“The water table is dropping all over the world,” Famiglietti said. “There’s not an infinite supply of water.”
The health of the world’s aquifers varied widely, mostly dependent on how they were used. In Australia, for example, the Canning Basin in the country’s western end had the third-highest rate of depletion in the world. But the Great Artesian Basin to the east was among the healthiest.
The difference, the studies found, is likely attributable to heavy gold and iron ore mining and oil and gas exploration near the Canning Basin. Those are water-intensive activities.
The world’s most stressed aquifer — defined as suffering rapid depletion with little or no sign of recharging — was the Arabian Aquifer, a water source used by more than 60 million people. That was followed by the Indus Basin in India and Pakistan, then the Murzuk-Djado Basin in Libya and Niger.
California’s Central Valley Aquifer was the most troubled in the United States. It is being drained to irrigate farm fields, where drought has led to an explosion in the number of water wells being drilled. California only last year passed its first extensive groundwater regulations. But the new law could take two decades to take full effect.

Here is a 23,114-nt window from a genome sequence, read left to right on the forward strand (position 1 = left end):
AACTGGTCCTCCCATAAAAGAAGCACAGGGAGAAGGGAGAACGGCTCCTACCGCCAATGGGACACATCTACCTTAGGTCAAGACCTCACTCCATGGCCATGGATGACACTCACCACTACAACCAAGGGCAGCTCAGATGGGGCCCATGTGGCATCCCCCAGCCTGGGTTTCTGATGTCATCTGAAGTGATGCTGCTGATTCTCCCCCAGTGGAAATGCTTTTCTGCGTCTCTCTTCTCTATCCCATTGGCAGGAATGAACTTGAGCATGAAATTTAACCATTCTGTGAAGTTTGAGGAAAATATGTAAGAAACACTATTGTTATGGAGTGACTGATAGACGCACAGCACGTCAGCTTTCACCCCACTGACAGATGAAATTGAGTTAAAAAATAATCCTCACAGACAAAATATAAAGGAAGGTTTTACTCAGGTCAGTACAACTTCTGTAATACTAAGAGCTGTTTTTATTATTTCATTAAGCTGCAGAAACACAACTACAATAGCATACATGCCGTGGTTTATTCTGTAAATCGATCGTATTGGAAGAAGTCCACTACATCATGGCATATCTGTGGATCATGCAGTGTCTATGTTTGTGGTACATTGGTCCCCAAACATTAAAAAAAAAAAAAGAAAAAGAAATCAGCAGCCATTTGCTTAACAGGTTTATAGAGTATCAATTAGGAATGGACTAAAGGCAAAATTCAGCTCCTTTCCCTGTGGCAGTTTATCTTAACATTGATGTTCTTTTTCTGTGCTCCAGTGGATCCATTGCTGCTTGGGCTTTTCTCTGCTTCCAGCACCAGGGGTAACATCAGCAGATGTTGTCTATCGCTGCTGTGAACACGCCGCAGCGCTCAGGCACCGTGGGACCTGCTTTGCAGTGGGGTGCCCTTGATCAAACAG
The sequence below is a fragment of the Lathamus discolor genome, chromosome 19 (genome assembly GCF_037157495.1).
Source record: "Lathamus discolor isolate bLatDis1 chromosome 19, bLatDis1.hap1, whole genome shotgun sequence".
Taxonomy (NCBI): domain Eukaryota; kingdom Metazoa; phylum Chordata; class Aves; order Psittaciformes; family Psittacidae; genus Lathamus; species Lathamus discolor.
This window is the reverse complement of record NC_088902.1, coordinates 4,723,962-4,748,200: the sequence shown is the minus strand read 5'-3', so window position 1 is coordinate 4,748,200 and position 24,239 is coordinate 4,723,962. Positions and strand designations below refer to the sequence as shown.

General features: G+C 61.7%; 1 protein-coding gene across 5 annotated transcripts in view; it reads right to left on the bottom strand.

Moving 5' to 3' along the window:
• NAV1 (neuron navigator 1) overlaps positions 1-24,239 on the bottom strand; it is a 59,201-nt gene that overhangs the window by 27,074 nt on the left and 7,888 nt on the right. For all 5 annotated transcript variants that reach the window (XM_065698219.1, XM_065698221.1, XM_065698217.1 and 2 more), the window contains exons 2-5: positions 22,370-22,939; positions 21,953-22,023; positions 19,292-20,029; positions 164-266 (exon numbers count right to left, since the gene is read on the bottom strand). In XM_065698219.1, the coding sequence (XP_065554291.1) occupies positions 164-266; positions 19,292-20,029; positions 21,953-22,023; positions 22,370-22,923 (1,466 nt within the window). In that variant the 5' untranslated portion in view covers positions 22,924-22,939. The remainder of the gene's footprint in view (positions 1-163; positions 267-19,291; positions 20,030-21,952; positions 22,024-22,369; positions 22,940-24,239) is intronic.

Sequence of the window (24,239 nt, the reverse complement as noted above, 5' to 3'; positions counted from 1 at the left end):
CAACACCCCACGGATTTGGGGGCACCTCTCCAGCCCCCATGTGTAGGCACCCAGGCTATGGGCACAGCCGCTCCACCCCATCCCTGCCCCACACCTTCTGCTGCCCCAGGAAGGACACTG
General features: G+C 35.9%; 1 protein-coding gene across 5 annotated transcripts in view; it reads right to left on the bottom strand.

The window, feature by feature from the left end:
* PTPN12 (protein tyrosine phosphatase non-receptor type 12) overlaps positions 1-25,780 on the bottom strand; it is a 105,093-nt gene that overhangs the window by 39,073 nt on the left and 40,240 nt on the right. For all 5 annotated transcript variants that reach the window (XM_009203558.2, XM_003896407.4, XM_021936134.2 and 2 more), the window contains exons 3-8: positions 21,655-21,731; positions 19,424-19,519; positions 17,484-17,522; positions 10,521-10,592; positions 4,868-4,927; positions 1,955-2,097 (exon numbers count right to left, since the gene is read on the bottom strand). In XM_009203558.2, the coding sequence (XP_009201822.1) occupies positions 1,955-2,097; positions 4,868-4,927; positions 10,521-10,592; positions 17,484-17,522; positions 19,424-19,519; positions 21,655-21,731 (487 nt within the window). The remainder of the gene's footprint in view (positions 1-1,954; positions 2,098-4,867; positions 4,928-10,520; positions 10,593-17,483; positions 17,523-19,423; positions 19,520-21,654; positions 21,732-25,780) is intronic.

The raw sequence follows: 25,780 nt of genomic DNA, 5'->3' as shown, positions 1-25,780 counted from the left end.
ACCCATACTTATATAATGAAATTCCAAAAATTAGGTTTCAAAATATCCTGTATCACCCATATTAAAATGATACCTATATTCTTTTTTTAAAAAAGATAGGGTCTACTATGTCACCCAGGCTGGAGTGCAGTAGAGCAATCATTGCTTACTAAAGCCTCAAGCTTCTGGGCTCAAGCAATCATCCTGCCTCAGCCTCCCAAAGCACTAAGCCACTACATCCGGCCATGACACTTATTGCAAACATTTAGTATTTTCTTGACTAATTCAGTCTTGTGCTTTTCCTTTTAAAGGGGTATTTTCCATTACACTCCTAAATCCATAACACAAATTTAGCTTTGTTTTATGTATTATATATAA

Also running a negative balance was the Atlantic and Gulf Coastal Plains Aquifer, which stretches across the southeast coast and Florida. But three other aquifers in the middle of the country appeared to be in relatively good shape.
Some groundwater filters back down to aquifers, such as with field irrigation. But most of it is lost to evaporation or ends up being deposited in oceans, making it harder to use. A 2012 study by Japanese researchers attributed up to 40 percent of the observed sea-level rise in recent decades to groundwater that had been pumped out, used by humans and ended up in the ocean.
Famiglietti said problems with groundwater are exacerbated by global warming, which has caused the regions closest to the equator to get drier and more extreme latitudes to experience wetter and heavier rains. A self-reinforcing cycle begins. People living in mid-range latitudes not only pump more water from aquifers to contend with drier conditions, but that water — once removed from the ground — also then evaporates and gets recirculated to areas far north and south.
The studies were published Tuesday in the Water Resources Research journal.
Famiglietti said he hoped the findings would spur discussion and further research into how much groundwater is left.
“We need to get our heads together on how we manage groundwater,” he said, “because we’re running out of it.”